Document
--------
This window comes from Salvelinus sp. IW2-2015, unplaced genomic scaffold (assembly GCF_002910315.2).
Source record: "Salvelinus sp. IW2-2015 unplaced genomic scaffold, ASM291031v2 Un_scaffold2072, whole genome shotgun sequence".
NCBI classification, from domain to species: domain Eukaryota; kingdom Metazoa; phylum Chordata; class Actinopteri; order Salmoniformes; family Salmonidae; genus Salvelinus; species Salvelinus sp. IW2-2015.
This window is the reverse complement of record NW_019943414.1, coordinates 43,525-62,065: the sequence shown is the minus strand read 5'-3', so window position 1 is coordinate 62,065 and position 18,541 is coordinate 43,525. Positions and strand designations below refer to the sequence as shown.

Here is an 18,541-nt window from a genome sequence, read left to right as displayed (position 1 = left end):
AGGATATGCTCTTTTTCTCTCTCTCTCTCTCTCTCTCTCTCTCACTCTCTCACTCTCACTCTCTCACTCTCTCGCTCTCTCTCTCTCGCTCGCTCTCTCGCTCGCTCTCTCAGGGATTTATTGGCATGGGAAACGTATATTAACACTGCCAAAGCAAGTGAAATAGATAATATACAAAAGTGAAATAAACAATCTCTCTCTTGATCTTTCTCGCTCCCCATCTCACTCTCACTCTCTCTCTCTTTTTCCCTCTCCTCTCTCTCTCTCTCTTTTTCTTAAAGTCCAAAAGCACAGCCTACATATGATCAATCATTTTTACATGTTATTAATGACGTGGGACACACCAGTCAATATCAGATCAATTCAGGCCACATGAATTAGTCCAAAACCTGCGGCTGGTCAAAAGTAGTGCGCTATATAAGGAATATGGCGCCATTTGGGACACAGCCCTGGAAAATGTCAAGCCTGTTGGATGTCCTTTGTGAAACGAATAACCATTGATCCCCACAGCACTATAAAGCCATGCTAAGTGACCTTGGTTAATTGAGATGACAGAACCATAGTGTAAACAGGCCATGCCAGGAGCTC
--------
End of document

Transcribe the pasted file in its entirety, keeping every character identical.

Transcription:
This window comes from Salvelinus sp. IW2-2015, unplaced genomic scaffold (assembly GCF_002910315.2).
Source record: "Salvelinus sp. IW2-2015 unplaced genomic scaffold, ASM291031v2 Un_scaffold2072, whole genome shotgun sequence".
NCBI classification, from domain to species: domain Eukaryota; kingdom Metazoa; phylum Chordata; class Actinopteri; order Salmoniformes; family Salmonidae; genus Salvelinus; species Salvelinus sp. IW2-2015.
This window is the reverse complement of record NW_019943414.1, coordinates 43,525-62,065: the sequence shown is the minus strand read 5'-3', so window position 1 is coordinate 62,065 and position 18,541 is coordinate 43,525. Positions and strand designations below refer to the sequence as shown.

Here is an 18,541-nt window from a genome sequence, read left to right as displayed (position 1 = left end):
AGGATATGCTCTTTTTCTCTCTCTCTCTCTCTCTCTCTCTCTCACTCTCTCACTCTCACTCTCTCACTCTCTCGCTCTCTCTCTCTCGCTCGCTCTCTCGCTCGCTCTCTCAGGGATTTATTGGCATGGGAAACGTATATTAACACTGCCAAAGCAAGTGAAATAGATAATATACAAAAGTGAAATAAACAATCTCTCTCTTGATCTTTCTCGCTCCCCATCTCACTCTCACTCTCTCTCTCTTTTTCCCTCTCCTCTCTCTCTCTCTCTTTTTCTTAAAGTCCAAAAGCACAGCCTACATATGATCAATCATTTTTACATGTTATTAATGACGTGGGACACACCAGTCAATATCAGATCAATTCAGGCCACATGAATTAGTCCAAAACCTGCGGCTGGTCAAAAGTAGTGCGCTATATAAGGAATATGGCGCCATTTGGGACACAGCCCTGGAAAATGTCAAGCCTGTTGGATGTCCTTTGTGAAACGAATAACCATTGATCCCCACAGCACTATAAAGCCATGCTAAGTGACCTTGGTTAATTGAGATGACAGAACCATAGTGTAAACAGGCCATGCCAGGAGCTC